Jean Strouse’s Morgan: American Financier certainly arrives with as much fanfare as any recent biography (of someone who isn’t a modern-day celebrity, I mean) I can remember. Glowing reviews almost everywhere, articles by Strouse herself in The New Yorker and the New York Review of Books, lectures at the Morgan Library: It all seems pretty ironic for a book about a man whose motto was “Think a lot, say little, write nothing.”
But I think Strouse’s biography lives up to its advance billing. Given that it comes well after Vincent Carasso’s The Morgans and Ron Chernow’s engaging The House of Morgan, I certainly approached Morgan with the attitude: “Do we really need another book about this guy?” I mean, the outlines of the portrait of J.P. Morgan are pretty well known, and no one was going to convey the romance (or the horror, depending on your perspective) of international banking much better than Chernow did. So, I wasn’t really sure that Strouse could add anything that would be worth the 750 pages–and God knows how many years–she’s devoted to Morgan.
I’m still not sure whether the book was worth all those years–one thing I’d be interested in talking about here, if you have the inclination, is why anyone would want to devote more than a decade to the story of someone else’s life–but it’s certainly terrific. To be banal about it, the J.P. Morgan of Strouse’s book feels like a real person, something other than either the heartless robber baron or the business visionary that competing histories have made him out to be. I found Strouse’s long chapters on Morgan’s love life and his art collecting often annoying, mainly because I just got tired of hearing about Morgan’s shopping sprees, but they’re certainly not beside the point. For someone who worked incredibly hard, and who forced his subordinates to work even harder (to the point where some of them, like Charles Coster, seem to have literally worked themselves to death), Morgan seems to have always wanted a life that was about more than just work. I’m not convinced that he actually knew what that life should be–his art collecting, for instance, seems like a not-so-cultured person’s idea of what a cultured person was supposed to do–but it’s good to know that U.S. Steel and the railroads weren’t the only things in his life.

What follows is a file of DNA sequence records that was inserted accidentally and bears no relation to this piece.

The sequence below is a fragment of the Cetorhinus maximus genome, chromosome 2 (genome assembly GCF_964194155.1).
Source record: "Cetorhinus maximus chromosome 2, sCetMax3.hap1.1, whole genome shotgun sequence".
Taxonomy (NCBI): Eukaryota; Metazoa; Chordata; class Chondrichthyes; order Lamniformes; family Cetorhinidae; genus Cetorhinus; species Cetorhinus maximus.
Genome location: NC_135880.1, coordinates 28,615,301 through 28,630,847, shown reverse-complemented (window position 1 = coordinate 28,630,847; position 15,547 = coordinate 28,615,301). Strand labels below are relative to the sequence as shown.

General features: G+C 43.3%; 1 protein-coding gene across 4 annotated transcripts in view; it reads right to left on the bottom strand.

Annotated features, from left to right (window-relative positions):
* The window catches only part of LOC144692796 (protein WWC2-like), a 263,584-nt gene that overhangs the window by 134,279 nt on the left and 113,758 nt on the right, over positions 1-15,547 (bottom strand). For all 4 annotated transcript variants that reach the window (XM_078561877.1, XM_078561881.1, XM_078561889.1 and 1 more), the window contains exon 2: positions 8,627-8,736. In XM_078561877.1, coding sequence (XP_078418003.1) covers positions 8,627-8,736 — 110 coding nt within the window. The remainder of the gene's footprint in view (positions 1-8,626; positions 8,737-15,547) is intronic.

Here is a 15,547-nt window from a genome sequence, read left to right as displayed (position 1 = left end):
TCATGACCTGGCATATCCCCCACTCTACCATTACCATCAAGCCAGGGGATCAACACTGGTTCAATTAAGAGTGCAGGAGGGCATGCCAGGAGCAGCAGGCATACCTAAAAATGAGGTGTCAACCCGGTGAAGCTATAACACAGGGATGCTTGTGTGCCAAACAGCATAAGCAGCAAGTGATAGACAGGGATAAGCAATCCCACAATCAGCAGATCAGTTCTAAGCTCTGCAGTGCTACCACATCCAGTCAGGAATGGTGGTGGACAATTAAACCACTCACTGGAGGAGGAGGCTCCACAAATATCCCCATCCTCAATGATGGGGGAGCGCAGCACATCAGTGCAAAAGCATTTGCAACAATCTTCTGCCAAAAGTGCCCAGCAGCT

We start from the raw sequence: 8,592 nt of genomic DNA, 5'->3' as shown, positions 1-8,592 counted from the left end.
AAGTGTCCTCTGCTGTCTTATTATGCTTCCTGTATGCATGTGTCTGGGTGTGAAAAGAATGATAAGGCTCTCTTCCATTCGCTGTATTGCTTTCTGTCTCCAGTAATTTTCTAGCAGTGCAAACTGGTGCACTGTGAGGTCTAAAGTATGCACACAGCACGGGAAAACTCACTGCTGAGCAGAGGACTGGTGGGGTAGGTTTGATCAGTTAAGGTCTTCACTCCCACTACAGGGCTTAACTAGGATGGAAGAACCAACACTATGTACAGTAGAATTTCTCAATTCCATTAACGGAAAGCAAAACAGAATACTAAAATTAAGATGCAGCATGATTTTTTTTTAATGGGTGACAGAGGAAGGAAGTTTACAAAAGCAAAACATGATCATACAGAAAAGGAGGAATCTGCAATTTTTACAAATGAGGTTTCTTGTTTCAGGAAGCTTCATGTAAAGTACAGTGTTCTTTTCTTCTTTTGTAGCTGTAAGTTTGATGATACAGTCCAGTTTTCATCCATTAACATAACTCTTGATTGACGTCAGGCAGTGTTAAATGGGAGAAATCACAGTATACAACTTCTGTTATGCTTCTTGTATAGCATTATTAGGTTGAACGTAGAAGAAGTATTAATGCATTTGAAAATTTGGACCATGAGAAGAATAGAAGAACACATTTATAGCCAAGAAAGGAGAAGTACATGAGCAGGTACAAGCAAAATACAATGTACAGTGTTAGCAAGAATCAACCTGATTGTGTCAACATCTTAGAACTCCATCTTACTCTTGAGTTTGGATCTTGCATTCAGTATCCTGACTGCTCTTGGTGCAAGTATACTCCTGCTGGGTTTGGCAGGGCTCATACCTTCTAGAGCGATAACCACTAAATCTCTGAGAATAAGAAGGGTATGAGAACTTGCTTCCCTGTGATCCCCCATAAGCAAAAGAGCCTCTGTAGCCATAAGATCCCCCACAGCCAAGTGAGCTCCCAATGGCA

On the other hand, when it comes to Morgan, U.S. Steel and the railroads are the things I’m most interested in. Morgan played, after all, an important–perhaps crucial–role in the shaping of the U.S. industrial economy. At the turn of the century, he was arguably the country’s effective central banker, its most important commercial banker, and a force for the combination and consolidation of industry. Needless to say, no one figure in the U.S. today has his or her hands in so many pies. You’d probably have to go to Thailand or Malaysia to find a modern analogue to Morgan, since his power depended on the kinds of tight relationships between bankers and corporations that the explosion in public ownership of U.S. corporations has tended to fray. (A company’s bankers tend not to sit on its board of directors, and banks are obviously less important when companies can raise money by going directly to public markets.) The irony is that the crony capitalism that we assail in Asia is probably not that different from the way Morgan and his colleagues did business. The real difference is that global markets are so much more liquid that the sins of crony capitalism get punished much quicker.